Current impediments to acceptance of the ultraviolet-B-vitamin D-cancer hypothesis.

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Anticancer Res. 2009 Sep;29(9):3597-604.

Current impediments to acceptance of the ultraviolet-B-vitamin D-cancer hypothesis.
 
Grant WB, Boucher BJ.

Sunlight, Nutrition, and Health Research Center (SUNARC), San Francisco, CA 94164-1603, USA.

The
ultraviolet-B (UVB)-vitamin D-cancer hypothesis was proposed in 1980.
There have been numerous ecological, observational and other studies of
the hypothesis. There are about 14 types of cancer for which it seems
to apply: bladder, breast, colon, endometrial, esophageal, gallbladder,
gastric, ovarian, pancreatic, rectal, renal and vulvar cancer and both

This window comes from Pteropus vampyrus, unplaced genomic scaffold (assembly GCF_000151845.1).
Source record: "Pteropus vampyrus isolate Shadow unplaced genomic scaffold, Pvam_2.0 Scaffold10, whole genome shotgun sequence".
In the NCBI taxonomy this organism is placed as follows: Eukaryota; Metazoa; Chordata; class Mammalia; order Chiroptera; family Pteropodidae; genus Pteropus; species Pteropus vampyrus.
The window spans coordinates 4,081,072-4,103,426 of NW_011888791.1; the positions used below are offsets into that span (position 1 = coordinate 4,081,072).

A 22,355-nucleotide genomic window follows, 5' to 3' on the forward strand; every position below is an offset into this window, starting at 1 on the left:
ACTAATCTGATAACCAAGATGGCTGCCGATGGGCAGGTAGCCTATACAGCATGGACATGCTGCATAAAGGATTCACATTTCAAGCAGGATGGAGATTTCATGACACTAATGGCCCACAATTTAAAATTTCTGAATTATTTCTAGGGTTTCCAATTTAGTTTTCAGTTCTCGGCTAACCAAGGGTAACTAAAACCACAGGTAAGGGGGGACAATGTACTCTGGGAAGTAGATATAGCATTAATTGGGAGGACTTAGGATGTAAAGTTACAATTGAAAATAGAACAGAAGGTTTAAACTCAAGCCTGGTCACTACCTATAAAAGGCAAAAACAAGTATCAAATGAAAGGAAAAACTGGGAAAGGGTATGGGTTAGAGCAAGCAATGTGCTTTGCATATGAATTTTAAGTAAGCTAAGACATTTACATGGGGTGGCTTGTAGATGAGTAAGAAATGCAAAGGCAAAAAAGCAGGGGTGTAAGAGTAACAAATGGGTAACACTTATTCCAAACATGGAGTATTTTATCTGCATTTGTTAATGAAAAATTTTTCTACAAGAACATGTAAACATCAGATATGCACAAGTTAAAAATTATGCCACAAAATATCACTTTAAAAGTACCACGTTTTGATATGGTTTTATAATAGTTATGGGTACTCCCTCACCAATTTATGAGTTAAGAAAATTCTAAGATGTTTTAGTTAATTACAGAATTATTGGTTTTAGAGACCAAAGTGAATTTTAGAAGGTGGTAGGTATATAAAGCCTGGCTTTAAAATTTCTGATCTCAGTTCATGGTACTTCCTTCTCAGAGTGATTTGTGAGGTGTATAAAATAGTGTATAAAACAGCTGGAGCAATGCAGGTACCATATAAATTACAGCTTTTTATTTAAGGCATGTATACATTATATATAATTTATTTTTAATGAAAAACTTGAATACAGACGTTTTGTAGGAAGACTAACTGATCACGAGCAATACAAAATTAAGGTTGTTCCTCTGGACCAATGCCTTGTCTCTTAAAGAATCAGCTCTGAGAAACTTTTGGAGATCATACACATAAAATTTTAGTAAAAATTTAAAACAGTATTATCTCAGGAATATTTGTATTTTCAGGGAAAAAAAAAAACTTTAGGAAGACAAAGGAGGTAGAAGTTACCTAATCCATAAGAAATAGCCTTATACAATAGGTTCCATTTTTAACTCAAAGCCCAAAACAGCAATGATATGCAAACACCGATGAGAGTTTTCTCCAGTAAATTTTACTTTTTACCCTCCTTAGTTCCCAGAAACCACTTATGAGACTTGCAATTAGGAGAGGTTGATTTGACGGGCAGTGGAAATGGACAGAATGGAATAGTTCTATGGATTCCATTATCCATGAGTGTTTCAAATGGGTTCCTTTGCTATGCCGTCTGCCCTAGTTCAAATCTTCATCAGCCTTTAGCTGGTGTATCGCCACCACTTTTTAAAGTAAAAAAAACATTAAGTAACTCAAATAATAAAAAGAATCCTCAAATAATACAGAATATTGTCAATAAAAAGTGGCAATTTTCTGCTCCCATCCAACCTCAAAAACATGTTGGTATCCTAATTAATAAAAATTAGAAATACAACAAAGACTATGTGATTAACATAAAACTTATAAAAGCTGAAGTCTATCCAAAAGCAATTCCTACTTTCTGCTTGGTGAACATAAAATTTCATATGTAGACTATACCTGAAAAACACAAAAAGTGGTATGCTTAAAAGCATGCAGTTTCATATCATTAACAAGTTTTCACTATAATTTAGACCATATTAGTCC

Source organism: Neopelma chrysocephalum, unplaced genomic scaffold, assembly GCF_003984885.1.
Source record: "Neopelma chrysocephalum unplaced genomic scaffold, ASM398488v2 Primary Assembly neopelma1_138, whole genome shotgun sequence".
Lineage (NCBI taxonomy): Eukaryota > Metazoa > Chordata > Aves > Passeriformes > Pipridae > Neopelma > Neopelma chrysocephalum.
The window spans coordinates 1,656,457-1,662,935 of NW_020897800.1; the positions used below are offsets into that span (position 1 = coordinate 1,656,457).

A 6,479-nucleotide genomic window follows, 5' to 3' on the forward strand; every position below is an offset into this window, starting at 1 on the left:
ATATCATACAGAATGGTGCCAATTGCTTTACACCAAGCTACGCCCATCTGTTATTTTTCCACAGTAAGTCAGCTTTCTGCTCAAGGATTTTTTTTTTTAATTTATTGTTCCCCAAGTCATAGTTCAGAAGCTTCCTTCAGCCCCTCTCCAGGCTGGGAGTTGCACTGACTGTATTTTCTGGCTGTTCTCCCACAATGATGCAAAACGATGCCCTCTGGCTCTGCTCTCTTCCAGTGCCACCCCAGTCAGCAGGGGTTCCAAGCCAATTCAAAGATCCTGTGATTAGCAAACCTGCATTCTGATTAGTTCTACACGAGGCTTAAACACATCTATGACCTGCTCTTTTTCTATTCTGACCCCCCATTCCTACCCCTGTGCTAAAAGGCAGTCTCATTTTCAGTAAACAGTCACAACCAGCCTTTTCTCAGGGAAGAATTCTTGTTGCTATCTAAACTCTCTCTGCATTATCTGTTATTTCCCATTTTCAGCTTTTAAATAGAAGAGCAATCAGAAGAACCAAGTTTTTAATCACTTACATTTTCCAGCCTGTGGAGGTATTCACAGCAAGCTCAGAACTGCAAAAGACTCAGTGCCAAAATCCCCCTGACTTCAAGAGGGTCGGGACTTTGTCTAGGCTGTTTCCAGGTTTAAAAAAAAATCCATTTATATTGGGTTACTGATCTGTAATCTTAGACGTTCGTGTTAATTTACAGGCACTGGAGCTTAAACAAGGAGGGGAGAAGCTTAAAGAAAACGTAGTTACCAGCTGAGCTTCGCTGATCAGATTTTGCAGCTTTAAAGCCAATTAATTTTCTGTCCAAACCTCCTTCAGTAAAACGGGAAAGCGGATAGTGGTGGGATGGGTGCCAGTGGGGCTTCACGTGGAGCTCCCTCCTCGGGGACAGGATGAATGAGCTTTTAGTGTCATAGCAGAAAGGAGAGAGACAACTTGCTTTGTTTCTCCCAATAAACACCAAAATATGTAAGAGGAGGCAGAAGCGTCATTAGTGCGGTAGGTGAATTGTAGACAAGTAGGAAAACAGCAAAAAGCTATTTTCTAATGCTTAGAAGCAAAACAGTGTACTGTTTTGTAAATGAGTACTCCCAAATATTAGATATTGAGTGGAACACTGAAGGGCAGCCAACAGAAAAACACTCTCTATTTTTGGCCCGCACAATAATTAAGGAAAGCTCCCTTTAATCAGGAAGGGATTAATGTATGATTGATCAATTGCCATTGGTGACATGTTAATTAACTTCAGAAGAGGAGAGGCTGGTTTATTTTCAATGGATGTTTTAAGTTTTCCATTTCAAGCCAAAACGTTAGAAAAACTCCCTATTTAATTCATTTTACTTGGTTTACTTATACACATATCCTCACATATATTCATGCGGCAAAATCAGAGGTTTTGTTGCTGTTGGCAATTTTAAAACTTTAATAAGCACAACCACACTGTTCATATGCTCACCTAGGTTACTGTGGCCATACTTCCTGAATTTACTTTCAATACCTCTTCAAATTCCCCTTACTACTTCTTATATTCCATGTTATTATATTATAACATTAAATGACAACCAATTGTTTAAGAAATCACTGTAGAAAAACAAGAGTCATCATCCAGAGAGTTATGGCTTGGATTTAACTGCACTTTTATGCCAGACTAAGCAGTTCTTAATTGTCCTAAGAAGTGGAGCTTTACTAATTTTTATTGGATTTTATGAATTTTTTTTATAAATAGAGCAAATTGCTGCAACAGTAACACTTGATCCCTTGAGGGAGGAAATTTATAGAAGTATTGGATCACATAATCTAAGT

Hodgkin's and non-Hodgkin's lymphoma. Nonetheless, the hypothesis has
not yet been accepted by public health agencies. Some of the reasons
for this include a distrust of ecological studies, some mistrust of
observational studies, and the existence of just one positive
randomized controlled trial, an analysis of a vitamin D and calcium
supplementation study involving post-menopausal women in Nebraska.
Paradigm shifts such as this generally take time, in part due to
opposition from those content with the status quo. In this paper,
results of ecological studies in the United States using summertime
solar UVB as the index of vitamin D production, which is highly
asymmetrical with respect to latitude, and indices for other cancer
risk-modifying factors (air pollution, alcohol consumption, dietary
iron and zinc, ethnic background, socioeconomic status, smoking and
urban/rural residence) are discussed in terms of supporting the
hypothesis. These studies were not considered while other ecological
studies were examined in recent critiques of the hypothesis. While
additional randomized controlled trials would, of course, be helpful,
the current evidence seems to satisfy the criteria for causality as
outlined by A. Bradford Hill.